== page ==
Kenny Wallace, Cole Custer and Sarah Fisher are among the freshmen class in Tulsa.
The best midget racers in the world gather this week to battle in the 29th Annual Lucas Oil Chili Bowl Nationals.
Yet when practice kicks off at the Tulsa Expo Raceway on Monday, rookies will comprise nearly one-fourth of the 333-driver field.
Who will still be contending for the coveted Golden Driller come Saturday night?
That depends a lot on luck and which drivers can hold their own against legends such as five-time winner Sammy Swindell, his heir apparent and four-time victor Kevin Swindell, defending winner Bryan Clauson, fan favorites Dave Darland and J.J. Yeley and current USAC National Midget Dirt Champion Rico Abreu.
Teaching an old dog…
At 51, Kenny Wallace might just be the oldest of the field’s freshman and among general race fans the most well-known.
Although the Chili Bowl was always among his life goals, it wasn’t until two-time Chili Bowl, three-time NASCAR Cup and IndyCar champ Tony Stewart prodded Wallace that he decided to take the plunge.
“What happens is you go along and you grow up with the Wallace Family and you’re stock people,” Wallace said. “You admire all kinds of racing but now I have this second career, I just want to run dirt. I always about 10 people a year that have asked, ‘why don’t you run Chili Bowl?’
“About a month ago, Tony Stewart stopped by my house, we were sitting on the back porch and he said, ‘you’re not a real racer until you the Chili Bowl.’”
Wallace called his long-time family friend and journeyman racer Ken Schrader. His reply?
“That’s like going to Darlington and trying to qualifying without any laps – you’re crazy,” Wallace recounted.
“So, I have one of the greatest racers telling me I should do this and one of the greatest racers telling me I shouldn’t. I was loaded with emotion.”
While he was home at his dirt car shop in Arnold, Mo., Wallace had a visit from Brad Loyet. He didn’t realize the fellow Missourian’s race shop was just a mile away from his own. When the Loyet’s offered Wallace a ride, the answer was clear.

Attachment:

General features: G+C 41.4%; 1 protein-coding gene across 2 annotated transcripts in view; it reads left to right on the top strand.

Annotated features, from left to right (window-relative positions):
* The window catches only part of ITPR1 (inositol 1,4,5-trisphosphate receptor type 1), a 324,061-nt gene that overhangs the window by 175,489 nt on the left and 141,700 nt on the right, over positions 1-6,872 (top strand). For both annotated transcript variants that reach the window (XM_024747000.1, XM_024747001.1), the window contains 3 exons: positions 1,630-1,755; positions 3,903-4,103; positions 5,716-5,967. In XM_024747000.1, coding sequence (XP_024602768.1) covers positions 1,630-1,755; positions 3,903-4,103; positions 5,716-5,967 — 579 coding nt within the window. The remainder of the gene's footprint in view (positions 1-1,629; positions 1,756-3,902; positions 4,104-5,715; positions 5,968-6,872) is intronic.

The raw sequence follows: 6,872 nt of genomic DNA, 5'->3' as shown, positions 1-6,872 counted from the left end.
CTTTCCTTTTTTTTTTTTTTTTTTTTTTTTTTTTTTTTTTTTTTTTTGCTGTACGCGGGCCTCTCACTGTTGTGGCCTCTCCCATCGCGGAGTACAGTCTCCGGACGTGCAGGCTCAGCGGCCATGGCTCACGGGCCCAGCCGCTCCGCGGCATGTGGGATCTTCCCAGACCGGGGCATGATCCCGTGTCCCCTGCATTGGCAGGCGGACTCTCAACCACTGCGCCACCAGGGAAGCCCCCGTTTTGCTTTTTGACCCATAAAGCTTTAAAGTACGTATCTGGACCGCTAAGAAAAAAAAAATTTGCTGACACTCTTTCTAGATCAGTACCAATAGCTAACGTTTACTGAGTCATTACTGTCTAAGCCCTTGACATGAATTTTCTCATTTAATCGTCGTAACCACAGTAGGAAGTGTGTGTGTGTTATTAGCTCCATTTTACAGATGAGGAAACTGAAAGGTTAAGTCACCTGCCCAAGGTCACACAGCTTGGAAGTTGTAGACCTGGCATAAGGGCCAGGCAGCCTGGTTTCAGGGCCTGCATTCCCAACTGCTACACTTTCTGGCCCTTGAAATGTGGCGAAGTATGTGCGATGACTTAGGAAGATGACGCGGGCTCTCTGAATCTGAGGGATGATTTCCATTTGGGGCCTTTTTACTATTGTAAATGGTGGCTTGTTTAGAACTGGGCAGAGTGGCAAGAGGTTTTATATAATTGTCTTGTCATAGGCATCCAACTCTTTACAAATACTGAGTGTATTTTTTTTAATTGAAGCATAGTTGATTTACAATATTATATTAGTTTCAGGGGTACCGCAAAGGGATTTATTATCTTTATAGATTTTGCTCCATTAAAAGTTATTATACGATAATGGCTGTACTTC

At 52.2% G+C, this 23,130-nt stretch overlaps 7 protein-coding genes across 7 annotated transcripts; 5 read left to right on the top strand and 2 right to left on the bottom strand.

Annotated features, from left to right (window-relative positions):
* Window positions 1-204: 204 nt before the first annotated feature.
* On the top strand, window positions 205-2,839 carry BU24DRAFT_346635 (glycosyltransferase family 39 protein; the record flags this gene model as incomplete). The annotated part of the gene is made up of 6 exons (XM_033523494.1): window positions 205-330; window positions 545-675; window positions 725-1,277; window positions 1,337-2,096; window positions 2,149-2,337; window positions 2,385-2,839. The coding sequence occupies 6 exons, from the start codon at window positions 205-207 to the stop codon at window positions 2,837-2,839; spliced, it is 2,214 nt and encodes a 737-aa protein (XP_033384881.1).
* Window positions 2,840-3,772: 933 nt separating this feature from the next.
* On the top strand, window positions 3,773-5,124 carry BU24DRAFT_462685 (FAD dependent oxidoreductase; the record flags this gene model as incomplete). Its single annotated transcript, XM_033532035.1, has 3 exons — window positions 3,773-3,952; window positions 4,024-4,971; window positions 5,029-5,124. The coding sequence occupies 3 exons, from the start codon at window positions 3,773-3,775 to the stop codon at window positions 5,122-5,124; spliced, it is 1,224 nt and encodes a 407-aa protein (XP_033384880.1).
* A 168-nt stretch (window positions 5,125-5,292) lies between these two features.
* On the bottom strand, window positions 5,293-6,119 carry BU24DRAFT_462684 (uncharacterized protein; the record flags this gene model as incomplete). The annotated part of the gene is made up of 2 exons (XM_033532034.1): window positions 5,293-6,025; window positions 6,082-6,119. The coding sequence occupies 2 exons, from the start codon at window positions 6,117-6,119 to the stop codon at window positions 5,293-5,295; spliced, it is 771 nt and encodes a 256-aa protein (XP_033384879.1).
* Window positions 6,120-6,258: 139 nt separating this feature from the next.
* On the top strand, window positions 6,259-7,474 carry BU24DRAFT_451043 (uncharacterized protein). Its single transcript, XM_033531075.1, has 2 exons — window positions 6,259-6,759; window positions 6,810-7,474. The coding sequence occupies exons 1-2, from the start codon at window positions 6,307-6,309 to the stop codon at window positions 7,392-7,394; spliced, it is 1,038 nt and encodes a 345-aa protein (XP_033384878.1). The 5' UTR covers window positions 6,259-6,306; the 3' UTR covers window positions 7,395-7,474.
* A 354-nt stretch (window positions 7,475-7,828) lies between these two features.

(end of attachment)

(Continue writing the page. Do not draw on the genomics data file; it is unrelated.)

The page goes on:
I’m here for one reason, because Tony Stewart challenged me.
“I’ve got to do this,” Wallace said. “When it came down to it I took Tony’s advice and I took Schrader’s advice and I just decided to do it…Tony said I would be fine.”
Wallace will pilot the No. 05W for Loyet Motorsports. He’ll practice in the 11th round and then return home on Tuesday for wife Kim’s birthday before returning for qualifying in Tulsa on Thursday.
“I’m here for one reason, because Tony Stewart challenged me,” Wallace said. “That’s it. I’m here totally serious and totally focused.
“The race is about the respect of racers, just because you don’t race these cars doesn’t mean you shouldn’t respect them all…Think of all the great racers that have raced here – Stewart, Schrader, A.J. Foyt, Sammy Swindell.
“I’m like a kid in school. And like school, it’s A-B-C qualifying, alphabet qualifying. A is excellent, B good and C is average. I have no expectations but if I make it to the C-Main I will feel like it’s a success.”
Cole Custer wasn’t old enough to race in the Chili Bowl last year.
At 16, Custer still can’t compete full-time in NASCAR's top three tours. But in his nine-race foray into the Camping World Truck Series last year Custer won his first race from the pole at New Hampshire in his seventh-career start. Driving the No. 00 Haas Chevy Silverado, Custer posted two top fives, six top 10s and averaged a 10th-place finish.